The Jakarta Post, Jakarta | Sat, 11/19/2011
As the Indonesian government looks set to lift a moratorium on sending migrant workers to Malaysia, workers’ advocate group Migrant Care is wondering whether the two countries can guarantee protection for workers.
The government issued the ban on sending workers to the neighboring country in June 2009, following reports of mistreatment and abuse of Indonesian migrant workers by their Malaysian employers.
However, the government recently decided that it would lift the moratorium on Dec. 1, after it had signed an MoU with Malaysia earlier in the year. The agreement, the government said, was a response to Malaysia’s “improving” stance on the treatment of foreign workers.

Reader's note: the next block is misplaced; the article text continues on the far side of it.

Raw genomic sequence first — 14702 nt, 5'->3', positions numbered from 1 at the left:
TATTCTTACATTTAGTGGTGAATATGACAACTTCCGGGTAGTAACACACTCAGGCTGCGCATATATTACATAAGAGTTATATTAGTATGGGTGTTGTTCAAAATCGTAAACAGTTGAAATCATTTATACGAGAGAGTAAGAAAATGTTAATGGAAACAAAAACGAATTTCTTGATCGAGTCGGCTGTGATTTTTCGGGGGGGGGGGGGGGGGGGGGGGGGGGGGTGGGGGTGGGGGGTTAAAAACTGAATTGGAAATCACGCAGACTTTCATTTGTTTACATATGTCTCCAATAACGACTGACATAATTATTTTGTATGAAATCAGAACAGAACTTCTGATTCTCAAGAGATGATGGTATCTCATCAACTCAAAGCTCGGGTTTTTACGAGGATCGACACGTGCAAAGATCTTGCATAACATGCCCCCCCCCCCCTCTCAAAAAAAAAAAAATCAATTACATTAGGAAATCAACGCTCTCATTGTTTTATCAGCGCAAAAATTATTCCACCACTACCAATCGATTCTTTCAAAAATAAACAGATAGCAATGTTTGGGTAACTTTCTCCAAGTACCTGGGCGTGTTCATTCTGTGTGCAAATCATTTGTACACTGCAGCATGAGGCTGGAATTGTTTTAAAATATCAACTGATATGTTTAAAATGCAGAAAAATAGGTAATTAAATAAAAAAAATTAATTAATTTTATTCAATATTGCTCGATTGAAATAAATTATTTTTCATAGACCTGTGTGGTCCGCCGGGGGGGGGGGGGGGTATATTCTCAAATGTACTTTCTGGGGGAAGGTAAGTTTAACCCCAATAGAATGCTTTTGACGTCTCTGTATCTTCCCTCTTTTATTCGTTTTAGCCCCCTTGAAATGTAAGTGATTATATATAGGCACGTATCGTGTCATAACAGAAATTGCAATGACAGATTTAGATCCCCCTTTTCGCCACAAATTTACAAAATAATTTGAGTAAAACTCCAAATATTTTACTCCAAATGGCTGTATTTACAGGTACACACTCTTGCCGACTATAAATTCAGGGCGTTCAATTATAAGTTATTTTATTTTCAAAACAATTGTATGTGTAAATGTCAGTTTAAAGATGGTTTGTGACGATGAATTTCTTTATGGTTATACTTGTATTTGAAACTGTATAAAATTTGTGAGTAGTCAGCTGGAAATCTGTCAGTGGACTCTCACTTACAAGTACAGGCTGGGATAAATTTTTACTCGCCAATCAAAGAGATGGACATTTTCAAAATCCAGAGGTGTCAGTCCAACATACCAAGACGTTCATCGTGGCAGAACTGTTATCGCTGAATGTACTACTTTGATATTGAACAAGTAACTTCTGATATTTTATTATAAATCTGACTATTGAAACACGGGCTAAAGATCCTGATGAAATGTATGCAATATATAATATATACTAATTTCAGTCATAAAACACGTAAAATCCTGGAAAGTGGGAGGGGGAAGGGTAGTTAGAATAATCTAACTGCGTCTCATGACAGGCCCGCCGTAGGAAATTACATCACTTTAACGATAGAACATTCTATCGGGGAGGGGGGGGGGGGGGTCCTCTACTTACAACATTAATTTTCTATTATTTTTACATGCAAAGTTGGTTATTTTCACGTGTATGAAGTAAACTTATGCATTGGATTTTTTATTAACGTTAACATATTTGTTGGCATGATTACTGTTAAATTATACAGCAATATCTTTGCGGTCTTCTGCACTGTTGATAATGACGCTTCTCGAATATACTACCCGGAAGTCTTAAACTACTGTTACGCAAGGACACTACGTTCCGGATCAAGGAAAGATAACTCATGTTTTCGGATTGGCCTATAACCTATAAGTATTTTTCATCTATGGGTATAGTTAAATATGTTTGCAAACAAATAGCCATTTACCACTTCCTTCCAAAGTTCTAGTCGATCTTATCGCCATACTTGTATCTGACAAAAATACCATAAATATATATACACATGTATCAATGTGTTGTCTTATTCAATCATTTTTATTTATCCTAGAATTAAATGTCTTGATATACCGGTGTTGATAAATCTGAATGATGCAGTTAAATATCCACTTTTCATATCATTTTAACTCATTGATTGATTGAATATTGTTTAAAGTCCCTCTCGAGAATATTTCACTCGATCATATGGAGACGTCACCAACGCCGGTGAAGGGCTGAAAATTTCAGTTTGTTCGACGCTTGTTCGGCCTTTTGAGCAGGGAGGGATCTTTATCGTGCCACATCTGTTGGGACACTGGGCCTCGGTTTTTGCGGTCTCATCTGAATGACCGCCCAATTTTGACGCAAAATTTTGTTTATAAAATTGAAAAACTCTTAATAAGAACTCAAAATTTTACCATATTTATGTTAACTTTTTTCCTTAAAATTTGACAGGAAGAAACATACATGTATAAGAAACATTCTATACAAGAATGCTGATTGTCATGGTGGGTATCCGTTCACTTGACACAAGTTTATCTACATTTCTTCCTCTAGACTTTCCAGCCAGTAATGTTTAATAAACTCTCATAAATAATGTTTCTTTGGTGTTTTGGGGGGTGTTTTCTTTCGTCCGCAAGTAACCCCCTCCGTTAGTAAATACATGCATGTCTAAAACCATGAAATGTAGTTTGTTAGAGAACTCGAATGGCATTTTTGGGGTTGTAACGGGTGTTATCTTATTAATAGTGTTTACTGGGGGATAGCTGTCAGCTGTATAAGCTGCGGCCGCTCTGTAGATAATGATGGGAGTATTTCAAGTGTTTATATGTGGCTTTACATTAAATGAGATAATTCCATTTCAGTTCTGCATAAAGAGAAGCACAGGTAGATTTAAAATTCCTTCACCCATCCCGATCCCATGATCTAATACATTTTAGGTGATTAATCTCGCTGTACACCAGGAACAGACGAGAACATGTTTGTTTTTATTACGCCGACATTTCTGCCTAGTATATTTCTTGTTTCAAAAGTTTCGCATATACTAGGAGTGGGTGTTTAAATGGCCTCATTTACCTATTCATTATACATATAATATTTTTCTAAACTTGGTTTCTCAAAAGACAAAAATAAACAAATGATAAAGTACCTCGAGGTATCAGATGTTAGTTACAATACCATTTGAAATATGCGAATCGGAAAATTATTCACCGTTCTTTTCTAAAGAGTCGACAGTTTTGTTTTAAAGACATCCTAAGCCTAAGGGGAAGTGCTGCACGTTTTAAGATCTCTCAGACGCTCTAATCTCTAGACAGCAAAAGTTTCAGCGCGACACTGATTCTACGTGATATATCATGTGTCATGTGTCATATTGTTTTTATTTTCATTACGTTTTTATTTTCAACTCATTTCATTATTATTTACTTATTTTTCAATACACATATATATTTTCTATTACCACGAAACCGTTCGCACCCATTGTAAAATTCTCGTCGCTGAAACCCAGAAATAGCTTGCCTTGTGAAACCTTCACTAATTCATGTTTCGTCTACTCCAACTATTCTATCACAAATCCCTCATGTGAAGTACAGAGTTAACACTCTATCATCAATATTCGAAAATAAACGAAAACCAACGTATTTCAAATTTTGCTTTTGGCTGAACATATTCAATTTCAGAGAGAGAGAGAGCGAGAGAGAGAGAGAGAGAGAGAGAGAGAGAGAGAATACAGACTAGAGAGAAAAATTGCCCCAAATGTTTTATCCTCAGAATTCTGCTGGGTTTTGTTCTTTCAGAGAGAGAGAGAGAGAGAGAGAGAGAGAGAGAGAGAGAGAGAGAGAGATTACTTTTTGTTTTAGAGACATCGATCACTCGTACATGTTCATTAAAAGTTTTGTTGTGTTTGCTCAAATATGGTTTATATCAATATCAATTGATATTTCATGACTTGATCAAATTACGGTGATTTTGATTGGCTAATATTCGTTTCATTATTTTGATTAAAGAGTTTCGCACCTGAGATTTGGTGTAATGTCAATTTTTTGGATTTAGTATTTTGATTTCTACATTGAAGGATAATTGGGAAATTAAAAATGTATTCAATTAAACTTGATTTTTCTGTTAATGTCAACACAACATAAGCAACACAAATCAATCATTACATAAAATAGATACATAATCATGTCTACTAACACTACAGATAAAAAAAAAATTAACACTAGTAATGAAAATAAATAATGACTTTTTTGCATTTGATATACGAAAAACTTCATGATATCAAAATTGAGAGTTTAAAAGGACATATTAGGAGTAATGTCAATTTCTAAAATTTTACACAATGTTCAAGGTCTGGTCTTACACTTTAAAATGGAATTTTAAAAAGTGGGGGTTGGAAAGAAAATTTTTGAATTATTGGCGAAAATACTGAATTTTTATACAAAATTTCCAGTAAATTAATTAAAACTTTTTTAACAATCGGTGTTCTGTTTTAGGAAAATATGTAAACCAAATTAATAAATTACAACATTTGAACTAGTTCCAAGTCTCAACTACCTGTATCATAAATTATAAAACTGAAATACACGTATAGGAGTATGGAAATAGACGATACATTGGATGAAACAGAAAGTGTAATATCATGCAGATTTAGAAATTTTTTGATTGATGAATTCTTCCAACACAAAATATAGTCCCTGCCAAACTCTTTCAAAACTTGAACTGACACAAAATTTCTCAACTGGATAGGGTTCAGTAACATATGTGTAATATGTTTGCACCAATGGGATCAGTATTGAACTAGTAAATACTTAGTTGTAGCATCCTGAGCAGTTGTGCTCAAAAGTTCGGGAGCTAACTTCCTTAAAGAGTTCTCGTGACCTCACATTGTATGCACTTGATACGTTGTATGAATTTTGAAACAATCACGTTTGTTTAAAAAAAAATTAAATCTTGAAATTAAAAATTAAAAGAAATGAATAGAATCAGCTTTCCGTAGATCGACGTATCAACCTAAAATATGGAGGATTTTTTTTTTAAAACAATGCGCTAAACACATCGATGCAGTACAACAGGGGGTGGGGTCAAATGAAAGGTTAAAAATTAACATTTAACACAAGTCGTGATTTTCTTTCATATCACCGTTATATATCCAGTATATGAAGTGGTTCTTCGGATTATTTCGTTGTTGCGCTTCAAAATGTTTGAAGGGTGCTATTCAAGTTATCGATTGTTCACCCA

The MoU consists of clauses that regulates workers’ rights, such as the right to retain their passports, have their wages transferred via an approved bank and a minimum wage of RM 700 — basic rights, of which they were previously deprived.
On Friday, the Agency for the Placement and Protection of Indonesian Migrant Workers (BNP2TKI) announced that around 80,000 Indonesian workers were ready to be flown to Malaysia after the lifting of the moratorium next month.
Prior to the ban, there were around 2 million Indonesians working in Malaysia, approximately half of whom worked illegally. Most of them were employed as domestic workers, while others worked in construction, on plantations and in factories.
Anis Hidayah, executive director of Migrant Care, an organization working for the protection of domestic workers, expressed skepticism at the announcement.
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